Market facilitation index

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The Market Facilitation Index[1] (MFI) is the creation of Bill Williams. The indicator endeavors to establish the effectiveness of price movement by computing the price movement per volume unit. This is accomplished by subtracting the day's low from the high and dividing the result by the total volume. (See below)

Date High Low Volume B minus C E/D
20/10/10 11.3700 10.3640 10,000 1.0060 0.0001006
21/10/10 11.3690 10.3650 9,156 1.0040 0.0001096
22/10/10 11.3740 10.3680 12,487 1.0060 0.0000805
23/10/10 11.3770 10.3690 13,291 1.0080 0.0000758
24/10/10 11.3750 10.3660 15,349 1.0090 0.0000657


As an indicator on its own the MFI is of no significant value. Nonetheless, if the current price candle's MFI and volume are compared to the previous candle's MFI and volume, the index starts to have some significant tradable data.

The four possible groupings of MFI and volume were termed Green, Fade, Fake and Squat by Williams.

Volume Index Terms
+ + Green
- - Fade
- + Fake
+ - Squat

Green: The MFI increases and the volume increases. This means that the number of participants entering the market increases, therefore the volume increases and the fresh incoming players align their positions in the direction of candlestick growth.[2] Notice the long solid candles in the candlestick chart which indicates that the trend has begun and is picking up speed.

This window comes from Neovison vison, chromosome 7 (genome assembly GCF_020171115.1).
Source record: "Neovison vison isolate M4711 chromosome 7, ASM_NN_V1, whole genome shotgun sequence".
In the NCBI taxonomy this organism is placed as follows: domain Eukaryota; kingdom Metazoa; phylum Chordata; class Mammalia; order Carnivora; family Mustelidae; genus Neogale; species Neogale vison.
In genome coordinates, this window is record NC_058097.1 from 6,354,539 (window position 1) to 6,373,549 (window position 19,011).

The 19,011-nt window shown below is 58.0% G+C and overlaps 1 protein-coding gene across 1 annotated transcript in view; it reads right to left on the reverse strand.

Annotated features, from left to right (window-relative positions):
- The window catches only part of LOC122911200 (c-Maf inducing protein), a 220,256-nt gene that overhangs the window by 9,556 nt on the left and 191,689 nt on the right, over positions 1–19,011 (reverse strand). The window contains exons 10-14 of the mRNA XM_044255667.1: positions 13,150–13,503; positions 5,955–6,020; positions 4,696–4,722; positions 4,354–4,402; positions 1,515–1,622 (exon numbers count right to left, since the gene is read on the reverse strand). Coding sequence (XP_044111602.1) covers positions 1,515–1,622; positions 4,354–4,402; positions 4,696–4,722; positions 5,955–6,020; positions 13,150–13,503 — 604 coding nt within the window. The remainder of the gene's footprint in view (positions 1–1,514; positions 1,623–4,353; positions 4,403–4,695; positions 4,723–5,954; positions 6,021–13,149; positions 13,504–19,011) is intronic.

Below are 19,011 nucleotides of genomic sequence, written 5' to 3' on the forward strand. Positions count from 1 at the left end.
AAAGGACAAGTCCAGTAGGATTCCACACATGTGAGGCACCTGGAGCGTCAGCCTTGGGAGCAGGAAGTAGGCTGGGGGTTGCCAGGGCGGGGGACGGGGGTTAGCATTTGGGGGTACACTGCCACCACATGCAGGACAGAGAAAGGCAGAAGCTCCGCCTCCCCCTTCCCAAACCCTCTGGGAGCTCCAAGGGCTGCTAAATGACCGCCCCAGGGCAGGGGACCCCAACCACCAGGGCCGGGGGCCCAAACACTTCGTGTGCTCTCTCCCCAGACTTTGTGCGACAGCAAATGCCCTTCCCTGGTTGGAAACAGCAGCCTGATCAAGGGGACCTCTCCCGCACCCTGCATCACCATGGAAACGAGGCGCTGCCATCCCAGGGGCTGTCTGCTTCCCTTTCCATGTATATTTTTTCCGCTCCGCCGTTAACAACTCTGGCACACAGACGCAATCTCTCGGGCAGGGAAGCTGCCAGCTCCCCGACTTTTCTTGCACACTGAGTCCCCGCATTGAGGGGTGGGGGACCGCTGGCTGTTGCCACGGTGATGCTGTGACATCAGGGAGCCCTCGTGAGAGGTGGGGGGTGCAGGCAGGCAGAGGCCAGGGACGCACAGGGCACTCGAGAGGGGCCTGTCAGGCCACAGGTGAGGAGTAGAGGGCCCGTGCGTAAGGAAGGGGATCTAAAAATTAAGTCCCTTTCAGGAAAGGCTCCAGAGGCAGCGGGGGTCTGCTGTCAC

Fade: The MFI falls and volume falls. It means that the market participants are indifferent and the price movement is small on small volumes. This usually happens at the end of a trend. (See candlestick chart)

Fake: The MFI increases, but the volume falls. It is highly likely that the market is being supported by broker speculation and not any significant client volume.

Squat: The MFI falls, but the volume increases. In this particular situation bulls and bears are fighting between themselves to see who will dominate the next trend. These battles are noticeable by the large sell and buy volumes. However, the price does not change appreciably since the strengths are equal. One of the competing parties either the buyers or the sellers will ultimately triumph in the battle. Usually, the fracture of a candle at such a point indicates either the continuation or termination of the trend.[3]


  1. ^
  2. ^ "Candlestick".
  3. ^ "4 Factors That Shape Market Trends".

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